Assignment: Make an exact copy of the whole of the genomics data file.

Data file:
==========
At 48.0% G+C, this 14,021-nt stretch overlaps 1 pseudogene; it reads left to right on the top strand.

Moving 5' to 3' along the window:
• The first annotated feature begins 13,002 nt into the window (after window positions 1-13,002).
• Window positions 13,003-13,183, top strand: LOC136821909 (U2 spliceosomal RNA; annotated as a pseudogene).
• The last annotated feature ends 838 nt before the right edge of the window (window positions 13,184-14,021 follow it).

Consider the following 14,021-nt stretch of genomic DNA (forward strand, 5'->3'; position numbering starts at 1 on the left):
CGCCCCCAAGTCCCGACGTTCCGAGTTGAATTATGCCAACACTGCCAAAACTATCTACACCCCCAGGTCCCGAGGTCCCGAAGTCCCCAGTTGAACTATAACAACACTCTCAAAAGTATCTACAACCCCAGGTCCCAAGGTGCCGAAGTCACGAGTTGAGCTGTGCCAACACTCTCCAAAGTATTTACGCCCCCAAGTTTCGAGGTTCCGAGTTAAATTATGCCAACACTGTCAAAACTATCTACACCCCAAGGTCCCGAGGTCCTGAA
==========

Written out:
At 48.0% G+C, this 14,021-nt stretch overlaps 1 pseudogene; it reads left to right on the top strand.

Moving 5' to 3' along the window:
• The first annotated feature begins 13,002 nt into the window (after window positions 1-13,002).
• Window positions 13,003-13,183, top strand: LOC136821909 (U2 spliceosomal RNA; annotated as a pseudogene).
• The last annotated feature ends 838 nt before the right edge of the window (window positions 13,184-14,021 follow it).

Consider the following 14,021-nt stretch of genomic DNA (forward strand, 5'->3'; position numbering starts at 1 on the left):
CGCCCCCAAGTCCCGACGTTCCGAGTTGAATTATGCCAACACTGCCAAAACTATCTACACCCCCAGGTCCCGAGGTCCCGAAGTCCCCAGTTGAACTATAACAACACTCTCAAAAGTATCTACAACCCCAGGTCCCAAGGTGCCGAAGTCACGAGTTGAGCTGTGCCAACACTCTCCAAAGTATTTACGCCCCCAAGTTTCGAGGTTCCGAGTTAAATTATGCCAACACTGTCAAAACTATCTACACCCCAAGGTCCCGAGGTCCTGAA